When journalists stalk a child, episode 2

And so here we are again, the MSM stalking a child simply to get a photo and breathlessly report their every move. Just like they did in August with Madeleine Pulver.

At dailytelegraph.com.au, they’ve gone for “we can’t identify the family, but we’ll pretend they’re hiding something”:

Daily Telegraph and the Bali boy

Daily Telegraph and the Bali boy

At news.com.au they’re at least being honest about how they’re going to hound the family:

News.com.au and the Bali boy

News.com.au announces they have started trial by media

At heraldsun.com.au they don’t seem to understand that you can be remorseful about doing something illegal and dislike the media at the same time:

Herald Sun and the Bali boy

Herald Sun and the Bali boy

Both heraldsun.com.au and news.com.au are running the same Daily Telegraph story by Clementine Cuneo and Neil Keene, so I’m not going to link to it on their sites: Bali boy’s deal or no deal? Why the secrecy if no media deal signed?

THEY claim they haven’t signed a lucrative media deal with a television network, so why all the secrecy?

You realise that they don’t have to speak to the media, right? That despite being judgemental, you’re not actually judges in a courtroom? You do know this, right? Right?

As the Bali drug boy and his father finally arrived home from their ordeal they went to extraordinary lengths to dodge local reporters – from ducking out a side door at the airport and taking a bush trek home, to wrapping their house in hessian to keep out prying eyes.

You know, I’m not convinced they’ve realised that the prying eyes are theirs and theirs alone. It’s just like when journalists stood outside the Pulver house and earnestly reported that the family had asked for their privacy to be respected, as though the problem was the general public camped out on their front lawn with cameras ready to shove in their faces. And they do this every time someone asks for privacy, cluelessly reporting that request for privacy as a news update.

But even that didn’t stop the 14-year-old – who told an Indonesian court 10 days ago he was remorseful and ashamed of his recent behaviour – from goading the waiting media by whistling, sniggering and gesturing from behind the shielded windows.

Good on him. I’m sure he knows they can’t show his face, so all they can do is take photos of the outside of his home. Which is why dailytelegraph.com.au is running a 20 photo gallery of the outside of his home.

The car drove straight to their newly covered-up Morisset Park home on the Central Coast, where they trekked through bushland and neighbouring properties to get to their home, rather than driving in the driveway. The boy’s older brother had been seen the night before tacking up sheets of hessian.

Seen by journalists the night before. Which means they’ve been camped outside the house for at least two days. No wonder the family “trekked through bushland and neighbouring properties to get to their home”.

But once the family grew tired of their games the father called the police.

You will never outsmart the media, you hear? We will mock you on our websites even though the vast majority of our audience won’t know who you are and so our taunts are essentially useless. So, take that, Bali boy family!

Two officers arrived about 3pm and spoke with the father. “He said he wants you all charged and dragged away,” police said. After ensuring the media were on public property, the police left.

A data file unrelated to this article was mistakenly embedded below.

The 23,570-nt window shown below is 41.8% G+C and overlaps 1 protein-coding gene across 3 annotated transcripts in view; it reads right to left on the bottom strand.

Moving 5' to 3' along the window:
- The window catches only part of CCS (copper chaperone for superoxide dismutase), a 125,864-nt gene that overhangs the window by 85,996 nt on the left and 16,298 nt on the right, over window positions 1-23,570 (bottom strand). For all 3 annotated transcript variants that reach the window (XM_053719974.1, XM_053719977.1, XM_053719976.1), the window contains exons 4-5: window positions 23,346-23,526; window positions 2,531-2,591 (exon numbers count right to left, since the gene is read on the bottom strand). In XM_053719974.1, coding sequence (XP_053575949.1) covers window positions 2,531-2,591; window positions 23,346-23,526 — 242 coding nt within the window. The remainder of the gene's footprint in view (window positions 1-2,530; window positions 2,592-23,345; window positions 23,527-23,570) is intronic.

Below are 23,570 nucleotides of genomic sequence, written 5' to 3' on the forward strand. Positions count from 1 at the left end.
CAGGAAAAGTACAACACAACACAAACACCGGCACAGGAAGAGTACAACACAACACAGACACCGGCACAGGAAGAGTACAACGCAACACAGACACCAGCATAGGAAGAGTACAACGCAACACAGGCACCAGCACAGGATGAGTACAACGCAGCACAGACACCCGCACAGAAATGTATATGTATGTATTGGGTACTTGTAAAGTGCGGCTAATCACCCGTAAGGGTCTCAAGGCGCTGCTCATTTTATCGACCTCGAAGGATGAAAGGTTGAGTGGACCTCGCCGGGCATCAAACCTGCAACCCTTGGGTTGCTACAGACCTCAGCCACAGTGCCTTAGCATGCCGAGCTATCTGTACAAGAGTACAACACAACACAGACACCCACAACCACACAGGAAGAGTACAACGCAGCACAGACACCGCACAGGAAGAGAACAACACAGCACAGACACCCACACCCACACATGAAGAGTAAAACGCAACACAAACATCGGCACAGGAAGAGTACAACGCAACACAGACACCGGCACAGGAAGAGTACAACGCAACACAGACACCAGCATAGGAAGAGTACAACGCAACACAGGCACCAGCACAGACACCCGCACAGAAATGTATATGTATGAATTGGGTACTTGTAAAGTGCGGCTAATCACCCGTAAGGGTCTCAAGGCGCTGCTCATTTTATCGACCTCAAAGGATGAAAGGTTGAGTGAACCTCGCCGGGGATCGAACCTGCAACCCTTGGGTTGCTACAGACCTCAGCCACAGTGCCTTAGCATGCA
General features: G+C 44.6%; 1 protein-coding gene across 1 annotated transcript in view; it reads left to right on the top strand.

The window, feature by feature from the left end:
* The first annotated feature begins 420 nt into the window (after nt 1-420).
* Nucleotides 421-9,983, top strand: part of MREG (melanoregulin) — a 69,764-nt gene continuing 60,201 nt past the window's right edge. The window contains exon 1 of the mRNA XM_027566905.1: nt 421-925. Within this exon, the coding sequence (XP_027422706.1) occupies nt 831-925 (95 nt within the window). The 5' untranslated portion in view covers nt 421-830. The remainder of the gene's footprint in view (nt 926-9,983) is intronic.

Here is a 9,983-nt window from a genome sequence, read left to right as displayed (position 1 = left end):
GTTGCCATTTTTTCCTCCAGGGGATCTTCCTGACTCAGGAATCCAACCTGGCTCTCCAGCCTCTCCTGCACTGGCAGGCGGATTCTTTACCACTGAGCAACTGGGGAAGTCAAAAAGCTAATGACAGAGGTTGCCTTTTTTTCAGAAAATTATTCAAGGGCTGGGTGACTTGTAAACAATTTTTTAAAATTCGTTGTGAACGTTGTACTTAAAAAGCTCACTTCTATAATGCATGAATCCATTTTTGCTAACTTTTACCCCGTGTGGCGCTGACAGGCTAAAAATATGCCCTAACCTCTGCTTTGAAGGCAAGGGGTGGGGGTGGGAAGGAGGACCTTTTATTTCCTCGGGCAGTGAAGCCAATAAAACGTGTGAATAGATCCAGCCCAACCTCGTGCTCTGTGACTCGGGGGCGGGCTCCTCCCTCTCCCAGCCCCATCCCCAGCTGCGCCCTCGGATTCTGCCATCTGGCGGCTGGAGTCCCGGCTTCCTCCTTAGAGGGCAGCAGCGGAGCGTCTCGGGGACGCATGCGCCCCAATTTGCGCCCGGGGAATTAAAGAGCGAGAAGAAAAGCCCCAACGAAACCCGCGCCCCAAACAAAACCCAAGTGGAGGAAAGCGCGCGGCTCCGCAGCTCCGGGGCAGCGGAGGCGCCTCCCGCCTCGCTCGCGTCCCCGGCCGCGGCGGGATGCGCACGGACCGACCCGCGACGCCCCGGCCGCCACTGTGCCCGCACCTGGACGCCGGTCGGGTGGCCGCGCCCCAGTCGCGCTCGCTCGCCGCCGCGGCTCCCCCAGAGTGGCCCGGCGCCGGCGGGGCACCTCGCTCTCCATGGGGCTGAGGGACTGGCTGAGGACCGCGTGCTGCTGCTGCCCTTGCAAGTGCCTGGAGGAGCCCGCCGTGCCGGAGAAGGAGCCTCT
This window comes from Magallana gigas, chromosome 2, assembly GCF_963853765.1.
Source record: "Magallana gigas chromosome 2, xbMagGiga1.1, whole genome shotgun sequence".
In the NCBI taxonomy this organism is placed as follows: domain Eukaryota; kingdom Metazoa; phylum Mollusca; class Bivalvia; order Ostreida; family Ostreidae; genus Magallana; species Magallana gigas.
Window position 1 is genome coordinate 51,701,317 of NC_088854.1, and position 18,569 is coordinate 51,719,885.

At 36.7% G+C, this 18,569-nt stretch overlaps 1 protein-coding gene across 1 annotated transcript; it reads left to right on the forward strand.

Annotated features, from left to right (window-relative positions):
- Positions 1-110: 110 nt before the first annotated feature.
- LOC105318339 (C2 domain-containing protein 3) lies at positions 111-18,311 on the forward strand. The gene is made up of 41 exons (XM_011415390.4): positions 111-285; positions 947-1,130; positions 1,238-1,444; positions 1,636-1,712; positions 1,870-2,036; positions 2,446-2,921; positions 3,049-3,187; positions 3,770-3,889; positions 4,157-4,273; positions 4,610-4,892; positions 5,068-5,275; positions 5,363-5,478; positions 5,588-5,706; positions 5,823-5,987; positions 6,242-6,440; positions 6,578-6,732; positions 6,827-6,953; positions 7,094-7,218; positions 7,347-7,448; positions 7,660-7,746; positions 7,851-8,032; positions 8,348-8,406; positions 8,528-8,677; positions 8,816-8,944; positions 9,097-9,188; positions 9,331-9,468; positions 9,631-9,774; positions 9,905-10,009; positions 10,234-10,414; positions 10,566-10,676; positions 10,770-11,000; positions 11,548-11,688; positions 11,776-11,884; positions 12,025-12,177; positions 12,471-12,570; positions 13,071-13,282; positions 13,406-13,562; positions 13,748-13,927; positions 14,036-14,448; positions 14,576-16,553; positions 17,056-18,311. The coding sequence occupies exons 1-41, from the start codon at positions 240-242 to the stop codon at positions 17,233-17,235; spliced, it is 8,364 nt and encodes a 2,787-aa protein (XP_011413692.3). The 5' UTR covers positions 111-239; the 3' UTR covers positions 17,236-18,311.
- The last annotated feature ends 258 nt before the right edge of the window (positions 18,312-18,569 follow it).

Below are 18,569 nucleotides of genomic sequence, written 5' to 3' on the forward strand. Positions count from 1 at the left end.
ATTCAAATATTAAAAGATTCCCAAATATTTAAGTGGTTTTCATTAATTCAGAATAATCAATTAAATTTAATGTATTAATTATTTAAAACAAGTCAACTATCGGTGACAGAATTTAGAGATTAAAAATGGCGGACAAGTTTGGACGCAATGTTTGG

The police moved the journalists off the family’s property and they still report it without any sense that they might be the problem.

The thing about this kind of stalking, ahem, reporting, is that it’s completely useless. They can’t show his face because he’s a minor. They can’t show the faces of his family because that will identify him. So there are two reasons why so many journalists are in front of the family’s home:

1. No editors have actually thought about why they’re doing it. They’ve just sent journos there to rabidly slobber at the family.

2. It’s to show Channel 9 that they can be there too. (Going on unconfirmed media reports that the family may have done a deal with Channel 9. Ah, I love unconfirmed media reports – nothing more than journalists whipping each other into a frenzy in order to have something to report. When’s the last time an unconfirmed media report turned out to be true?)

Which means journalists are hounding a family who have been shitting themselves that their kid will spend years in an overseas jail, simply because he did something dumb in Bali, just so they can get a photo of people whose faces they can’t show, in order to try to fuck up Channel 9’s exclusive. When we all know that if the family has done a deal with Channel 9, they’ll all report the story when it’s aired anyway. Just like they always do.

49 responses to “When journalists stalk a child, episode 2

  1. As a reader from Victoria, may I ask;

    Has the Tellie always been this shit?

  2. I still remember the glorious frontline episode where the team tried for ages to get inside the house of such a family before suddenly deciding at the last minute to use the same camera footage to deplore the ‘feeding frenzy’ of the ‘media’.

    The lack of self-awareness is astounding. I love the implications that people who become well-known (for reasons beyond their control) have a public duty to speak to the for-profit media.

    • And if they speak to one media outlet but not them all, the others will run the “profiting from their ordeal” line.

    • That was a fantastic episode, “The Siege” and unfortunately, one that didn’t have to fall too far into hyperbole to ridicule the situation. It was based on actual events on a farm near Grafton in April 1993. A reporter from ‘A Current Affair’ asked one of the kids if “they [had] enjoyed the adventure”, which is a line I think they actually used in the script of Frontline.

      At work, the only internet we can access is news.com, the articles and comments provide a great laugh sometimes. It’s lovely to get home to sites like this one and hear the response.

      • Thank you, mustarrd, and welcome to the News with Nipples. What kind of cruel and unusual punishment is making News.com.au the only thing you can access?

        • My friend summed it up nicely, when I prefaced a story with:

          [ME] “So, I was reading news.com at work the other day, because it’s all they’ll let us access at work..”
          [MY FRIEND] ” Why?”
          [ME] “I don’t know, some security thing to make sure we’re not wasting time surfing the net”
          [MY FRIEND] “No, I mean, why even bother going to the site? Wouldn’t you just be better off staring at the bricks?”

          With these kind of articles, my friend may be onto something..

  3. As someone who went to school in Morisset, may I just contribute that, if they are having to spend whole days there, I understand why the media are sounding cranky and bitter, and if he has to spend his whole youth there, I understand why the boy needed to get high.